Reportage. The violence and persecution of ISIS has emptied the plain. As Pope Francis arrives, only a portion of the families who fled in 2014 as the jihadists advanced have returned. There are even some who dream of an autonomous ‘Christianistan.’

After the Christian exodus from Iraq, Nineveh is no longer the same

It was the summer of 2017 when Labib Rammo, his wife and six children became known throughout Iraq as the first family of the Christian faith to return to the town of Karamles. A return that, on the one hand, symbolized the defeat—at least on a military level—of Daesh (ISIS), which had sown death and destruction in the Nineveh Plain and surrounding territory, and on the other signaled a new beginning for the Chaldeans, one of the world’s oldest Christian communities and heir to the ancient Assyrian civilization.

More than three years later, that hope has largely vanished. On his visit to Iraq, Pope Bergoglio will not only find an unstable country, bent under the weight of poverty, economic crisis, sectarian divisions and victim of important geopolitical interests. He will also encounter a fragile Christian community, undecided whether to stay or abandon the land where the roots of its ancient presence lie.

Father Thabet, the parish priest of Karamles, stayed as long as he could in 2014 as Daesh jihadists advanced on the town. Since returning there, he tells il manifesto, he has realized that his place will forever be in Karamles. But, he acknowledges, “it’s not easy, we are Iraqis, we experience the enormous problems of our people, and our daily life is made of continuous challenges and obstacles.”

So many of those who left the city never returned. “Only 345 of the 820 families who fled have returned,” Father Thabet continues. “The young people in particular are struggling to see their future in this city.” Security, he explains, remains an essential issue, “and in this economic situation it is difficult to make plans. It is not by chance that the most qualified and educated citizens are remaining far away (from Karamles).”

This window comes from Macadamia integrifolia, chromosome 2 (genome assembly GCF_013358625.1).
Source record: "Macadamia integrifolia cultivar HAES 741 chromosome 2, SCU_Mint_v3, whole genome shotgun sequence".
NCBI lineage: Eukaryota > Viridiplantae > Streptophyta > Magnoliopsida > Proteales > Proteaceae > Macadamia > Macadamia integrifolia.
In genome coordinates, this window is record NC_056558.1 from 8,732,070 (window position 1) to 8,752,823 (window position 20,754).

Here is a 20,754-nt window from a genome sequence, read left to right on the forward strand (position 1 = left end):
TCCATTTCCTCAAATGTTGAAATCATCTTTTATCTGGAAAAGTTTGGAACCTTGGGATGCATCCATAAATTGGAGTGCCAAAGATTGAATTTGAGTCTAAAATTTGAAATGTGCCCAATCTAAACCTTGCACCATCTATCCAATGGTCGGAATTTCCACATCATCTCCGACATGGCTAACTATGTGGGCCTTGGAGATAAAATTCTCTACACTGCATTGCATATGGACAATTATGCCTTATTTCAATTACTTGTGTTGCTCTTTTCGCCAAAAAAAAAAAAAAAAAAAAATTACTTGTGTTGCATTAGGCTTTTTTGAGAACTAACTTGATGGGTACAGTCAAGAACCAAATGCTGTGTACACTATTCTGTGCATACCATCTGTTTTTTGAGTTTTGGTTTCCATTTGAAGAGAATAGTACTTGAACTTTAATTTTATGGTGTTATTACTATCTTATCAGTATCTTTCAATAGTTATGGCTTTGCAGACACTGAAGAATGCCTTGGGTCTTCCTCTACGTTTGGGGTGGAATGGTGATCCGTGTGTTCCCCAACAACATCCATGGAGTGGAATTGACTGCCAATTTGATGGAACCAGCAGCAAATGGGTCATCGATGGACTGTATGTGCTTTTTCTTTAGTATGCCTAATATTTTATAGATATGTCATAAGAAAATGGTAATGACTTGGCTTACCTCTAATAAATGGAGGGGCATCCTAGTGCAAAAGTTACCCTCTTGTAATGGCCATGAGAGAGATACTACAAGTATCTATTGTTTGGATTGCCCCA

This picture is also corroborated by the inhabitants of the other centers of the Nineveh plain. Rebuilding after the destruction caused by jihadists and war has been the easiest part. Destroyed churches have been rebuilt with the help of the Vatican and international donations. Many houses have also been rebuilt—in Karamles, 60% of the civilian housing stock is back—but, as Father Thabet concludes, “the economic and social fabric remains frayed and we do not see any short-term solutions.”

In 1987, Christians in Iraq numbered 1.4 million, 8 percent of the population. Today they are just 1 percent. Already after the Anglo-American invasion of Iraq in 2003, the fall of Saddam Hussein and the beginning of Sunni jihadist terrorism against Shiites, Christians and other ethnic and religious communities—thousands of Chaldeans together with tens of thousands of Iraqi Muslims—took refuge in Syria and Jordan. Some of them returned to their homeland; but those who had the possibility chose to go to the U.S., Europe and other countries.

The most dramatic moment came after the historic speech in the mosque of Mosul by the “Caliph” Abu Bakr Al Baghdadi. ISIS militiamen took control of Sinjar and the Nineveh Plain, and on the night between August 6 and 7, at least 150,000 Christians fled in a hurry to Iraqi Kurdistan. An even more tragic fate befell other communities, and it is sadly well known what happened to Yazidi men and especially women. Then, in 2016, the Christian settlements—including Karamles and Qaraqosh—were liberated one by one by government troops, Shiite militias and Kurdish peshmerga.

Today, quite a few of the refugees who have returned home say they dream of the constitution of a sort of autonomous province for Christians and Yazidis in the Nineveh plain, defended by a local militia similar to the Shiite ones. A “Christianistan” that does not find the support of the Chaldean Patriarchate, which considers it a mistake from all points of view. This solution would also represent another failure for Iraq, already a sickly offspring of the ethnic-religious mosaic created in the Middle East by colonialism and the Anglo-French Sykes-Picot agreements for the partition of the Ottoman Empire.

Rifat Bader acts as the connection point between Iraqi Christians who have returned to their homes and those in Jordan. He explains that the suffering, the dramas of the last 30 years, from the first Gulf War to ISIS, have strengthened the faithful’s attachment to Christian institutions. “The visit of Pope Francis is highly anticipated, not only in the plain of Nineveh,” he tells us. “The Holy Father represents hope for Christians and all Iraqis affected by wars, conflicts, attacks and an economic crisis aggravated by the pandemic. Iraq and its people have a tremendous need to hear words of hope and compassion.”

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